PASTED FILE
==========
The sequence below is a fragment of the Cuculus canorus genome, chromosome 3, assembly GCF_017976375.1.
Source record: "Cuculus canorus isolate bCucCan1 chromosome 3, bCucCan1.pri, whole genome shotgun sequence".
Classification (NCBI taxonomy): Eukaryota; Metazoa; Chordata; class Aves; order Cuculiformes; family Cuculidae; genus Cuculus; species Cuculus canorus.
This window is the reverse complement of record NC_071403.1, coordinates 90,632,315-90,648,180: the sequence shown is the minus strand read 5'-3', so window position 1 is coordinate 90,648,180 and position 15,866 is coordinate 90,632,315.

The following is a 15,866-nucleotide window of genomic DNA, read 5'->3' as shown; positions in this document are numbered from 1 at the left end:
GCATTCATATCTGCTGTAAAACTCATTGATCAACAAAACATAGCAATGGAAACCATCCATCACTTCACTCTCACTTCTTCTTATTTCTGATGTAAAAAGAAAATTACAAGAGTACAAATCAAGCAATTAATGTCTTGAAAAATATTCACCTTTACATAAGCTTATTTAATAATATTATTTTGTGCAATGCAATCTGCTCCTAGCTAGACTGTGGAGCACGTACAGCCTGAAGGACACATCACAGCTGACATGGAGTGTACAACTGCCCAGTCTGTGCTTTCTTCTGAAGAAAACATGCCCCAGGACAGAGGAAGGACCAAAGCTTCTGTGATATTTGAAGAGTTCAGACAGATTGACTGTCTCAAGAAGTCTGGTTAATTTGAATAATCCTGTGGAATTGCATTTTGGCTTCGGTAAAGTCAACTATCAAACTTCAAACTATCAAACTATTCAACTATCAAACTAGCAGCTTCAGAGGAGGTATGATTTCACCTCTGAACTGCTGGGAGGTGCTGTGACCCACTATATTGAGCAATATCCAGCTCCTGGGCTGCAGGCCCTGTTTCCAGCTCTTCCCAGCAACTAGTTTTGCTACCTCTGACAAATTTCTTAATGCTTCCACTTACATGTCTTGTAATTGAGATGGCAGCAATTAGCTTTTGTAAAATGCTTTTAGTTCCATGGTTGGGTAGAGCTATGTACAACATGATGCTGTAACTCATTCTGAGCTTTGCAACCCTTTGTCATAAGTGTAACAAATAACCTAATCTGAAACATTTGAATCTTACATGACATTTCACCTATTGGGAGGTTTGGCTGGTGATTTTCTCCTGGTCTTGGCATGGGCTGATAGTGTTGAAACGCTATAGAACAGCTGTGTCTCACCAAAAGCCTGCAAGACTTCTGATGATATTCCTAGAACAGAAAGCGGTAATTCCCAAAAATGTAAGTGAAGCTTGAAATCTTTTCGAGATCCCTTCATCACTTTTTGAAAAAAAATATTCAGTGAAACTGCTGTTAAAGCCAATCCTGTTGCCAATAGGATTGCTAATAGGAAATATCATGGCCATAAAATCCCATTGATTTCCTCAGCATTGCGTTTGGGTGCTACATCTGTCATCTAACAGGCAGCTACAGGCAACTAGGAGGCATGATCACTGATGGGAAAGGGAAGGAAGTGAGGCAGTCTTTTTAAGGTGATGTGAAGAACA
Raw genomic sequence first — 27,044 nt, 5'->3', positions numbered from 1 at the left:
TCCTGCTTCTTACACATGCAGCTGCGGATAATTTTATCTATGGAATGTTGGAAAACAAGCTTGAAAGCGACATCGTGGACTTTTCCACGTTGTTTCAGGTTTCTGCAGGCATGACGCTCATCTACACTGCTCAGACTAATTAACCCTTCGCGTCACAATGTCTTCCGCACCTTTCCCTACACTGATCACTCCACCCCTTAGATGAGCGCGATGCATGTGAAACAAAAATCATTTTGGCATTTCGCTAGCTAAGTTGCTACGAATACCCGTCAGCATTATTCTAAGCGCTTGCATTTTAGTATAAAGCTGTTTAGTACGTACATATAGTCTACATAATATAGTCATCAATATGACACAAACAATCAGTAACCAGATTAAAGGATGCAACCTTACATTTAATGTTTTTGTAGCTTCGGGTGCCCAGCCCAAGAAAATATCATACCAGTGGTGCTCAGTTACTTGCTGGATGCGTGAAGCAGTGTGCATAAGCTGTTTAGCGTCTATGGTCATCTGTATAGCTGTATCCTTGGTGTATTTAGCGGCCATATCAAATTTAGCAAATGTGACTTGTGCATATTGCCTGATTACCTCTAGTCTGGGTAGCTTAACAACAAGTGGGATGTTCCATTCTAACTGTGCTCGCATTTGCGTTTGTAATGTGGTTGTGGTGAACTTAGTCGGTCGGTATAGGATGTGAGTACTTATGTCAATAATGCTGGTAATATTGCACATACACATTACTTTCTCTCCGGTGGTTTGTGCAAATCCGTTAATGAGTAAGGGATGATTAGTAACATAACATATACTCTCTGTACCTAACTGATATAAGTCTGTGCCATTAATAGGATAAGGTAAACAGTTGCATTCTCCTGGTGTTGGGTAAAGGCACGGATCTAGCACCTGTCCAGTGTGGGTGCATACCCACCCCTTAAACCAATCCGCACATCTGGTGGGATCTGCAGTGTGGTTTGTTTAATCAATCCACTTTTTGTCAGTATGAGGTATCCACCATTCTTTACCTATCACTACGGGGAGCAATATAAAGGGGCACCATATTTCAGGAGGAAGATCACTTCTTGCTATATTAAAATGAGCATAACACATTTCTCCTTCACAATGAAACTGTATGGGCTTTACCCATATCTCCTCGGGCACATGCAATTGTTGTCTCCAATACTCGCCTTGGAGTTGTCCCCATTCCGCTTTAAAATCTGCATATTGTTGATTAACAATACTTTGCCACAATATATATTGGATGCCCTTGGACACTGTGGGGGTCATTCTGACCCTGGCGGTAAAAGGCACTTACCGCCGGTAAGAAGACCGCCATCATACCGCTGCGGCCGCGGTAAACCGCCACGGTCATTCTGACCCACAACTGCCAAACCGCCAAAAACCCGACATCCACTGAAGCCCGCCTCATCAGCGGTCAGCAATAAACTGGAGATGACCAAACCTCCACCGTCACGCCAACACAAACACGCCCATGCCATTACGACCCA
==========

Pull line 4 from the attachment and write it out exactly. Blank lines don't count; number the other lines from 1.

This window is the reverse complement of record NC_071403.1, coordinates 90,632,315-90,648,180: the sequence shown is the minus strand read 5'-3', so window position 1 is coordinate 90,648,180 and position 15,866 is coordinate 90,632,315.